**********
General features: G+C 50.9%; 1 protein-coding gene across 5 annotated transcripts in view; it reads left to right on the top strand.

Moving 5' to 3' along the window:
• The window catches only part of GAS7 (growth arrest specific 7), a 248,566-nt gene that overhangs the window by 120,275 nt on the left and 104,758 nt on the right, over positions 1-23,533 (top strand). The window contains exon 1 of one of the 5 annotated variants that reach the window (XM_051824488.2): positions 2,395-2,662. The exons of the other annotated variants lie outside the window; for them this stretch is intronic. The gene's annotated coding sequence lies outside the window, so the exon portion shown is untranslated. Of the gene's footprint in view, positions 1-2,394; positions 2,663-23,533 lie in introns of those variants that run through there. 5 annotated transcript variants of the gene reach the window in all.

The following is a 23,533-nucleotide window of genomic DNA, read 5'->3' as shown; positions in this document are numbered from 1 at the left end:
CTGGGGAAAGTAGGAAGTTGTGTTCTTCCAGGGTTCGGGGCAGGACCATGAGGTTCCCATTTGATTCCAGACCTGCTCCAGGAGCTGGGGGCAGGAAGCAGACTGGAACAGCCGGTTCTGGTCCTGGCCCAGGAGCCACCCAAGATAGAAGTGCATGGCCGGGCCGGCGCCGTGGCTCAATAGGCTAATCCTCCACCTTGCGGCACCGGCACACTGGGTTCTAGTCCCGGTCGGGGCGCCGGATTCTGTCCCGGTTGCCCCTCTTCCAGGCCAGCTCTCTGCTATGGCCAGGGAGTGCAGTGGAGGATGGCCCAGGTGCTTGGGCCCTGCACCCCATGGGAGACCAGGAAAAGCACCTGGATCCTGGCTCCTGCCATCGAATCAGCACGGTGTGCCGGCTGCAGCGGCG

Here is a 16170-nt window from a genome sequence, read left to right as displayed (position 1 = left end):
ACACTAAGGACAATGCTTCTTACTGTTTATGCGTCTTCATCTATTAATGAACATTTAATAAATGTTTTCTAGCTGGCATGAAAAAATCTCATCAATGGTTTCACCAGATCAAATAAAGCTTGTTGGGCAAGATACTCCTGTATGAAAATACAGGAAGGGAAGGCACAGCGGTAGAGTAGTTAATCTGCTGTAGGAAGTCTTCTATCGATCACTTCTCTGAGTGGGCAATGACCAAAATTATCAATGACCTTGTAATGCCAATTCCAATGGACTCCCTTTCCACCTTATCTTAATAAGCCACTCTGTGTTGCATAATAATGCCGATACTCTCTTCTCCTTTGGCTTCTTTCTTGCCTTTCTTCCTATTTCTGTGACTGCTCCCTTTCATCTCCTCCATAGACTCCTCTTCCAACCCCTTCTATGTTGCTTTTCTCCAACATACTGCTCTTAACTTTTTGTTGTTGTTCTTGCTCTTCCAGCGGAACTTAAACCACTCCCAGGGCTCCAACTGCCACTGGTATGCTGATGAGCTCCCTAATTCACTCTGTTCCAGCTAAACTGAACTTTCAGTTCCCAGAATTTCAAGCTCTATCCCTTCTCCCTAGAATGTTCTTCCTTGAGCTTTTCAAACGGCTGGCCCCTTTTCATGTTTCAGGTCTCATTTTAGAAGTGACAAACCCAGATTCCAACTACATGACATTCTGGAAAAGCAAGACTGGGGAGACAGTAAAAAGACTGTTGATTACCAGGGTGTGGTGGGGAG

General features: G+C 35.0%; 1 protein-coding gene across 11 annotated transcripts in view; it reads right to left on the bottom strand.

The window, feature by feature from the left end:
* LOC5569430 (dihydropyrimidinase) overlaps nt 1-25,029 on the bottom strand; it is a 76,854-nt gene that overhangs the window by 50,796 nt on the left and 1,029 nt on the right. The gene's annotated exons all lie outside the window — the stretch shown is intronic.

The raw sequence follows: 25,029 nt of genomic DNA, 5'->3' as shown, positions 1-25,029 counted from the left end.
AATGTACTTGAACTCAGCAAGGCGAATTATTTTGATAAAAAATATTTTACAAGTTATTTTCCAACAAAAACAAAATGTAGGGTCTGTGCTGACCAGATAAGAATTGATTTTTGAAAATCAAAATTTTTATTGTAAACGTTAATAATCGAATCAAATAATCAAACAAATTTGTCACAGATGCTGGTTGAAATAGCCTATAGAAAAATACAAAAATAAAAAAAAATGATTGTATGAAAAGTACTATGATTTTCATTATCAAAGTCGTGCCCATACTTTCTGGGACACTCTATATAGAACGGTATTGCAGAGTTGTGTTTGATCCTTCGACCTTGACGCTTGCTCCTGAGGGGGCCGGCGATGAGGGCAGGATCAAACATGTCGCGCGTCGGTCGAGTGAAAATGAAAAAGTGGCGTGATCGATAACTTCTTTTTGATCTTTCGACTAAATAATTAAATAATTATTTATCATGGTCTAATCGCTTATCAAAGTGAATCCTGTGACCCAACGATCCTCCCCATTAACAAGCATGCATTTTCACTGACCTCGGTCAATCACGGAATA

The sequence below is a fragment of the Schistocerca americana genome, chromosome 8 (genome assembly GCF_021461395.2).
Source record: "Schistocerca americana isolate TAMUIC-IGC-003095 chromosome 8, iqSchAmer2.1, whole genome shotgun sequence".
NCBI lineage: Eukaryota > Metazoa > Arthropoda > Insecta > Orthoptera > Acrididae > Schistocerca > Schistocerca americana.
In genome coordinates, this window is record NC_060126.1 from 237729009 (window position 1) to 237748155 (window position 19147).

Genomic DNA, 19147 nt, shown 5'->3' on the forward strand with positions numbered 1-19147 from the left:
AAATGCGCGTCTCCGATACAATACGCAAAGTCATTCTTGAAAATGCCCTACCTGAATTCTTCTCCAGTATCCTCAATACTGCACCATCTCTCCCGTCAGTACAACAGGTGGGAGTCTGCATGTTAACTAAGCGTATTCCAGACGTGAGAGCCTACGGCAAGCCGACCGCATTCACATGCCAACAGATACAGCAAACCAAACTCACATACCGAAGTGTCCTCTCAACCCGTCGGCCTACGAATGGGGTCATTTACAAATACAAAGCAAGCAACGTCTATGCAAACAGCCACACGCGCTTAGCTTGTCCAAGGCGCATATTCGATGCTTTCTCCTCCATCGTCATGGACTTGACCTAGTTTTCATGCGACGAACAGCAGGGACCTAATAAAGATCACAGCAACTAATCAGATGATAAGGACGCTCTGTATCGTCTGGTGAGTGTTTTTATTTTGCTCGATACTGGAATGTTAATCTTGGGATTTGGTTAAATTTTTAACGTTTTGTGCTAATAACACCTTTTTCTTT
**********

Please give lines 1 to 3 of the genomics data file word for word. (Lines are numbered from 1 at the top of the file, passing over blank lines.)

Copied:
General features: G+C 50.9%; 1 protein-coding gene across 5 annotated transcripts in view; it reads left to right on the top strand.

Moving 5' to 3' along the window:
• The window catches only part of GAS7 (growth arrest specific 7), a 248,566-nt gene that overhangs the window by 120,275 nt on the left and 104,758 nt on the right, over positions 1-23,533 (top strand). The window contains exon 1 of one of the 5 annotated variants that reach the window (XM_051824488.2): positions 2,395-2,662. The exons of the other annotated variants lie outside the window; for them this stretch is intronic. The gene's annotated coding sequence lies outside the window, so the exon portion shown is untranslated. Of the gene's footprint in view, positions 1-2,394; positions 2,663-23,533 lie in introns of those variants that run through there. 5 annotated transcript variants of the gene reach the window in all.